How to merge PDFs on iOS

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This is how we used to merge PDFs before computers.
This is how we used to merge PDFs before computers.
Photo: Charlie Sorrel/Cult of Mac

Contrary to what you might expect, merging PDFs is easier on your iPhone than on your Mac. On the desktop, you first need to open both PDFs in the Preview app, and then work out how to combine the two of them. On the iPhone or iPad, you can select your PDFs in the Files app (or in the Mail app, or anywhere else you find them), and use a quick shortcut to combine and save them in one go.

It’s instant, foolproof, and Just Works™. Let’s see just how easy it is to merge PDFs on iOS.

How to translate any PDF or sheet of paper

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If you can read it, you can translate it.
If you can read it, you can translate it.
Photo: Charlie Sorrel/Cult of Mac

How do you translate a PDF? Maybe you scanned a page from a friend’s German cake recipes book. Or perhaps you’re living abroad and you have no idea what the police just made you sign. There are plenty of ways to translate PDFs and text, but most of them involve either A) Microsoft Word or B) uploading your private documents to a cloud service to be read.

Today we’ll see how to quickly scan a paper document, then translate its written text into English. You’ll be amazed at how fast it is.

How to sign PDFs on your iPhone or iPad

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Apple Pencil vs dumb stylus: This old Wacom Bamboo is more than enough
Signing and returning PDFs on your iPhone is easier than doing it on paper.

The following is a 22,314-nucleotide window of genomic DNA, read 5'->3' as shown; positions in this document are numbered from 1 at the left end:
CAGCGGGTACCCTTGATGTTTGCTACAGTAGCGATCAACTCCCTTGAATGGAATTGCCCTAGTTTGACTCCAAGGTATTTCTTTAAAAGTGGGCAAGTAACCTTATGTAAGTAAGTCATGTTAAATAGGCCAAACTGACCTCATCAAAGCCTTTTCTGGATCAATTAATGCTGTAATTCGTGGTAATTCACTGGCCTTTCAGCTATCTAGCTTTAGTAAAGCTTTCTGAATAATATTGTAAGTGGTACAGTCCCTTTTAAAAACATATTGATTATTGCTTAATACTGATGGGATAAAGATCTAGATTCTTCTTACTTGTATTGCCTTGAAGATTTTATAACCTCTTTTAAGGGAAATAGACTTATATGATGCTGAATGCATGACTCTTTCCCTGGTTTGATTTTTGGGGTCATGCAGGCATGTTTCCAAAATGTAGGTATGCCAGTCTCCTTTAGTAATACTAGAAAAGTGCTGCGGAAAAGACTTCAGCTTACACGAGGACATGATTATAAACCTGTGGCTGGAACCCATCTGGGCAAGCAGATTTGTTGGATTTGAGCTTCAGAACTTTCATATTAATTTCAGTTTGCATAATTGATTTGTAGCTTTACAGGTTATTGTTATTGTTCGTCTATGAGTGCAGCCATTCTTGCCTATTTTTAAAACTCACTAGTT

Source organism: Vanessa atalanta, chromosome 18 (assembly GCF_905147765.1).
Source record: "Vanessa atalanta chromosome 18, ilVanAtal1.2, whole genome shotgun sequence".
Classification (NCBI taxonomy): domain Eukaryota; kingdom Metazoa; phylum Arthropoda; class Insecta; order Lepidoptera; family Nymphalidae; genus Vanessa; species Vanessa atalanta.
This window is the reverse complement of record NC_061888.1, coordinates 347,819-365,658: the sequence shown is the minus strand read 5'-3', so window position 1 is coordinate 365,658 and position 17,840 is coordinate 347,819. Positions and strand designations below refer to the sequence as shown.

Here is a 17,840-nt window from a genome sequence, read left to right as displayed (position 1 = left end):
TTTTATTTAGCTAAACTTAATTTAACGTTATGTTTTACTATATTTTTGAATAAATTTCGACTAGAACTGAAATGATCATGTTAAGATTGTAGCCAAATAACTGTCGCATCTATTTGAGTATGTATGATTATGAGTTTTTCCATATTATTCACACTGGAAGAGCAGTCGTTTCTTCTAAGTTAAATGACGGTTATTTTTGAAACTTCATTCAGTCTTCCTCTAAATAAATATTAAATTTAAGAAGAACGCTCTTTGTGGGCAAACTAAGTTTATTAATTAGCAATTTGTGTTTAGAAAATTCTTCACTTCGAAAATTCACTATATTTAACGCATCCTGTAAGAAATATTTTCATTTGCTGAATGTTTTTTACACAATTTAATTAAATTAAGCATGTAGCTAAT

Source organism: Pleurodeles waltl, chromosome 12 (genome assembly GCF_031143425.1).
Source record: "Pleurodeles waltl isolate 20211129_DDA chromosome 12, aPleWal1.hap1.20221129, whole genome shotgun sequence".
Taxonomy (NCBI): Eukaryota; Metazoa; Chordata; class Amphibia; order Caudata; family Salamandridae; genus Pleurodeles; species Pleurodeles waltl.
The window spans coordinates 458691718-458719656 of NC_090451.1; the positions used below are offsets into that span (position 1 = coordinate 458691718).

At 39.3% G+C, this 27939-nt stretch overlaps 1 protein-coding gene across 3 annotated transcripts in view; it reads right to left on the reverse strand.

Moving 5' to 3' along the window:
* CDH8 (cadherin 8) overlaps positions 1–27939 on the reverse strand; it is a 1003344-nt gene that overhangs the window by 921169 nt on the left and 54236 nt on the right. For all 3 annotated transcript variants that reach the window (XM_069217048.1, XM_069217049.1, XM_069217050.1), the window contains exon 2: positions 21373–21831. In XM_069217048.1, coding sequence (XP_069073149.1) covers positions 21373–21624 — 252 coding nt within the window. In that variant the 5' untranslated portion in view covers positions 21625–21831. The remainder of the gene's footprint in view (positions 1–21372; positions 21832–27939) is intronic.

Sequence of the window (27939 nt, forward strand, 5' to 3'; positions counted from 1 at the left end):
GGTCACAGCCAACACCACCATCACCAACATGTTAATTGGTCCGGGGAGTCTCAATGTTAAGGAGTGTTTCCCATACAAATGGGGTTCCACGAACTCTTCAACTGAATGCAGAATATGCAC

Photo: Charlie Sorrel/Cult of Mac

Scenario: Your divorce papers finally came through, and you can’t wait to sign the things. The trouble is, your spouse already took your office and your home, and you have no way to print or fax the documents.  Or perhaps you need to stick your autograph on some other document, but all you have is your iPhone or iPad.

No worries. With recent versions of iOS, it’s easier than ever to sign a PDF form and return it to the sender. In fact, you don’t even need to leave the Mail app to do it.

Three ways to save web pages as read-later PDFs on iOS

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A metaphorical view of my badly-organized PDFs
A metaphorical view of my badly-organized PDFs
Photo: Charlie Sorrel/Cult of Mac

With the demise of Instapaper — in Europe at least — you may be looking for a good way to save web pages for offline reading. The obvious built-in tool for this is Safari’s Reading list, but it’s very limited. Instead, consider turning the web page into a PDF. This lets you read the page anywhere, as well as mark it up with highlights, and search its entire content using Spotlight.

The thing is, there are three different way to save a webpage as a PDF, all of them built-in to iOS. Let’s take a look at how to use them, what the differences are, and which one is best for you.

PDF Viewer supercharges the native iOS 11 Files browser [Review]

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PDF Viewer uses iOS 11's Files browser to do its work.
PDF Viewer uses iOS 11's Files browser to do its work.
Photo: Charlie Sorrel/Cult of Mac

A month or so back I was searching for a PDF app that would use the native Files browser on the iPad, but add features not available in Files app’s built-in PDF viewer. The result of that search was PDF Viewer, an app that is almost impossible to find on Google, but which is simple enough to be perfect for many people.

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PDFelement 6 makes working with PDFs simple.
PDFelement 6 makes working with PDFs simple.
Image: Wondershare

Apple Releases iBooks 1.2 Adds PDF Printing and Collections

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post-73252-image-ccda40f31e5fa0e56ff7f92e7f912510-jpg

Apple has released an updated version of iBooks, version 1.2, introduces PDF printing and Collections. Collections allow you to organize your books and PDFs.

The app is now able to provide better graphics support for children’s books and there is even an option that will allow you to display more words per page for devices with smaller screens like the iPhone and iPod touch.

It’s available now, for iPhone, iPod touch, or iPad via updates in the iTunes App Store app or grab a copy here.

Check out the iPhone 4 screen shots after the jump.